Date of this Version
Published in Ecological Engineering 170 (2021) 106357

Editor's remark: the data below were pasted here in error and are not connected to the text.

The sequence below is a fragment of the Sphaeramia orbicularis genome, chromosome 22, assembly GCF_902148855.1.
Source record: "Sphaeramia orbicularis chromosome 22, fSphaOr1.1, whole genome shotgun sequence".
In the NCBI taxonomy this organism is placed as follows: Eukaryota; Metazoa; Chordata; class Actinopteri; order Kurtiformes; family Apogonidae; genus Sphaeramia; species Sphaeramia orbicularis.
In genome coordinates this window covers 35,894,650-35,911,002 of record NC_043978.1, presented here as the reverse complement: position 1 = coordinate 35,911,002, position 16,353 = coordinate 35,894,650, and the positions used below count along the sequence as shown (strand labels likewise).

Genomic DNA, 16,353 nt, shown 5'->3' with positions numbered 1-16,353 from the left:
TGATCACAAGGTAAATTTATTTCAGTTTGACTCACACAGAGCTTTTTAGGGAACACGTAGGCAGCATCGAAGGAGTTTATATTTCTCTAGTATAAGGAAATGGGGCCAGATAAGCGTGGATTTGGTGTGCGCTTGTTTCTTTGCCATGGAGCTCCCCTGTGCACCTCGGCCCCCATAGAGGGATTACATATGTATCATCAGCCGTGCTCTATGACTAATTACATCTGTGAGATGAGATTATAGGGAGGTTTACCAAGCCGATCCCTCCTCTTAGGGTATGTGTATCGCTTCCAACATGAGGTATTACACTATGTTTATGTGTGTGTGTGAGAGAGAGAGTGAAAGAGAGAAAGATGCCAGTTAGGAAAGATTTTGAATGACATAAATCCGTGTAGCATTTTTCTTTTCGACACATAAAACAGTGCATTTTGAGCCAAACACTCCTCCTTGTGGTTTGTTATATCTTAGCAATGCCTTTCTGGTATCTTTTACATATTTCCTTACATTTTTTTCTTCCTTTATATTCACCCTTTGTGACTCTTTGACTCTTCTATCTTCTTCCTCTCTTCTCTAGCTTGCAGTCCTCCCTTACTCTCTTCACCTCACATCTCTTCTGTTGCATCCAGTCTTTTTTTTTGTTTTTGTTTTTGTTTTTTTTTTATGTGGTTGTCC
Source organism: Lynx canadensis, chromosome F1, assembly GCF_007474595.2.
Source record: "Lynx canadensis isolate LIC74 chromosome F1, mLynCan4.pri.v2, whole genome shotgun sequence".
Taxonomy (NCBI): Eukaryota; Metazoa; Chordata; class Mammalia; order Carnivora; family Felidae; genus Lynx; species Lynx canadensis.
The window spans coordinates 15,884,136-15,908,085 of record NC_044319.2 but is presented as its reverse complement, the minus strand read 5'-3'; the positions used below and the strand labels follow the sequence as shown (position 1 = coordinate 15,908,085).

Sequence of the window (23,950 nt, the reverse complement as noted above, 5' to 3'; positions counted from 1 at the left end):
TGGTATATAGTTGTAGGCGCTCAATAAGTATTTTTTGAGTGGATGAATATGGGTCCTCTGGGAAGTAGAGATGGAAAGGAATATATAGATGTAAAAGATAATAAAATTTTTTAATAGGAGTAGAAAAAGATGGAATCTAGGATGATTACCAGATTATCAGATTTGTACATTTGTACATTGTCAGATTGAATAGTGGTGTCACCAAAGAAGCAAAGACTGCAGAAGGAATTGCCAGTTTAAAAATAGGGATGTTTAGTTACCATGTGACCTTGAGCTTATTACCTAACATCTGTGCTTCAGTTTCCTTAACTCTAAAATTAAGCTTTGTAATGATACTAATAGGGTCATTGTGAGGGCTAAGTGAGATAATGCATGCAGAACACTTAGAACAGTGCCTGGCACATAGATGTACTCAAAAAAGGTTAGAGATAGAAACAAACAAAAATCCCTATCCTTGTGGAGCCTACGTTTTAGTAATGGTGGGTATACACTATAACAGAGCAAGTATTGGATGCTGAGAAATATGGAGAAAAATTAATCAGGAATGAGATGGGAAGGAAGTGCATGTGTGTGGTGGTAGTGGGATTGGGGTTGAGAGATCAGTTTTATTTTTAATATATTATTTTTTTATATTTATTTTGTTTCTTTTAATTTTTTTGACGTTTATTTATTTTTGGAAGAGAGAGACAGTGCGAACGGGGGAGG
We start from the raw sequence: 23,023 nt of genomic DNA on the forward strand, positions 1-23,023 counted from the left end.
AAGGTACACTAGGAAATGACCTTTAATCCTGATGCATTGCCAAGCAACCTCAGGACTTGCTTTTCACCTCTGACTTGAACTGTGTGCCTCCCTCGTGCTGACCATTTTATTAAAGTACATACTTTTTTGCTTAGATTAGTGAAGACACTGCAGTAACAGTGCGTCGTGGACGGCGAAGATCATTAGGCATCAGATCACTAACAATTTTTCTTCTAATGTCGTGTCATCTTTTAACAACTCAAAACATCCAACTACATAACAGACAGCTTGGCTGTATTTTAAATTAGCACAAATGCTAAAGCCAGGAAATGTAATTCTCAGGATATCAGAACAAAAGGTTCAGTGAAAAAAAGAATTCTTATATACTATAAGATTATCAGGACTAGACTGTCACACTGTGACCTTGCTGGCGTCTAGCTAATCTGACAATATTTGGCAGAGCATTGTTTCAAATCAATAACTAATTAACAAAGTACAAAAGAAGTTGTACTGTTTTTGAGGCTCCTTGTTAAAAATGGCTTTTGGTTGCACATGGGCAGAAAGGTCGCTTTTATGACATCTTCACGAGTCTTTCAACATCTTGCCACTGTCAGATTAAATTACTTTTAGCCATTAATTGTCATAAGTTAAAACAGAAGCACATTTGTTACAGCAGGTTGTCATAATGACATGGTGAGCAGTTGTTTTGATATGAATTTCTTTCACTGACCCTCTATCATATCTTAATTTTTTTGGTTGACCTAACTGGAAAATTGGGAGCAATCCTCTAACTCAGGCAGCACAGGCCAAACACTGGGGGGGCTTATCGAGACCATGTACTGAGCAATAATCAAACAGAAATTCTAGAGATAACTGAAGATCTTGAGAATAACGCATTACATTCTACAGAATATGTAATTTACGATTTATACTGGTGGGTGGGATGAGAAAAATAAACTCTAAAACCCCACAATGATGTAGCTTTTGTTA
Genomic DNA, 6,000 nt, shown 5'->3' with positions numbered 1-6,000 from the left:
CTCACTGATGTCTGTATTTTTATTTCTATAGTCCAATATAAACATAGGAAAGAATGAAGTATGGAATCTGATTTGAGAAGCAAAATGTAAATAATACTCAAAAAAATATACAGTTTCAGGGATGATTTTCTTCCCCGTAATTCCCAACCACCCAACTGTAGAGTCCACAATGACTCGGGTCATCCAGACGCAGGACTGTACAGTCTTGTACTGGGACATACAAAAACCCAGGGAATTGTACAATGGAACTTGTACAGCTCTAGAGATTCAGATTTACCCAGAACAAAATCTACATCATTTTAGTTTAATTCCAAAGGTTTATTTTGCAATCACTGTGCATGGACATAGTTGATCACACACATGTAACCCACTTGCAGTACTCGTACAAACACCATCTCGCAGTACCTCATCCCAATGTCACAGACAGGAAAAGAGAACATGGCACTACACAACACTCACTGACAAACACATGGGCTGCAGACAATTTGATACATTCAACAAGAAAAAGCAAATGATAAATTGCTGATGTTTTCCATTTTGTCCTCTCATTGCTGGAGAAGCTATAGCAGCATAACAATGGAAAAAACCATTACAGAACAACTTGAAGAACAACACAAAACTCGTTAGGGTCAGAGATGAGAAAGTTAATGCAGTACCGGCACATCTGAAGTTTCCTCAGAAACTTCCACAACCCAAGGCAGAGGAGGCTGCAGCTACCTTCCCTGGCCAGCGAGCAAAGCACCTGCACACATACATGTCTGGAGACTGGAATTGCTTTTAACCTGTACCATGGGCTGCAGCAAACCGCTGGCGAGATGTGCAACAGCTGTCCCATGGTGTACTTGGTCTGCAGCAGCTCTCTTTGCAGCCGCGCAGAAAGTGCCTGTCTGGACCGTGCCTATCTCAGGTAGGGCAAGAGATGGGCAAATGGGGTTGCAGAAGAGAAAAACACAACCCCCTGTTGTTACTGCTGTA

Stabilization projects are increasingly used to mitigate the effects of anthropogenic streambank erosion, yet the effectiveness of stabilization has been insufficiently measured. Sound monitoring practices inform adjustments in implementation and maintenance, which improve engineered effectiveness. Thus, the objectives of this study were to: 1) measure streambank migration from in three reaches stabilized with wooden jetties following a major flooding event, and 2) quantify deposition around the jetties between pre-flood and post-flood. Streambank deposition was measured in 2019 with a River Surveyor and Global Positioning System (GPS). Bank erosion rates in Reaches 1, 2 and 3 were 0.41, 0.96 and 0.07 m2 m–1 yr–1, respectively, from pre-installation of wooden jetties. After streambanks in these reaches were stabilized, Reach 1 experienced 0.11 m2 m–1 yr–1 of erosion while Reaches 2 and 3 had 0.13 and 0.01 m2 m–1 yr–1 of deposition. Deposition increased in 2019 (1.61 and 0.81 m2 m–1) following a high magnitude flood. We utilized a new method for quantifying accumulated sediment in stream beds and banks. Our application of this new method demonstrates that jetties in the Cedar River have decreased streambank migration and increased sediment deposition at the point of implementation. The quantification of stream-sediment dynamics near jetties provides crucial information for stream-restoration design and decision-making, specifically for bioengineering design implementation.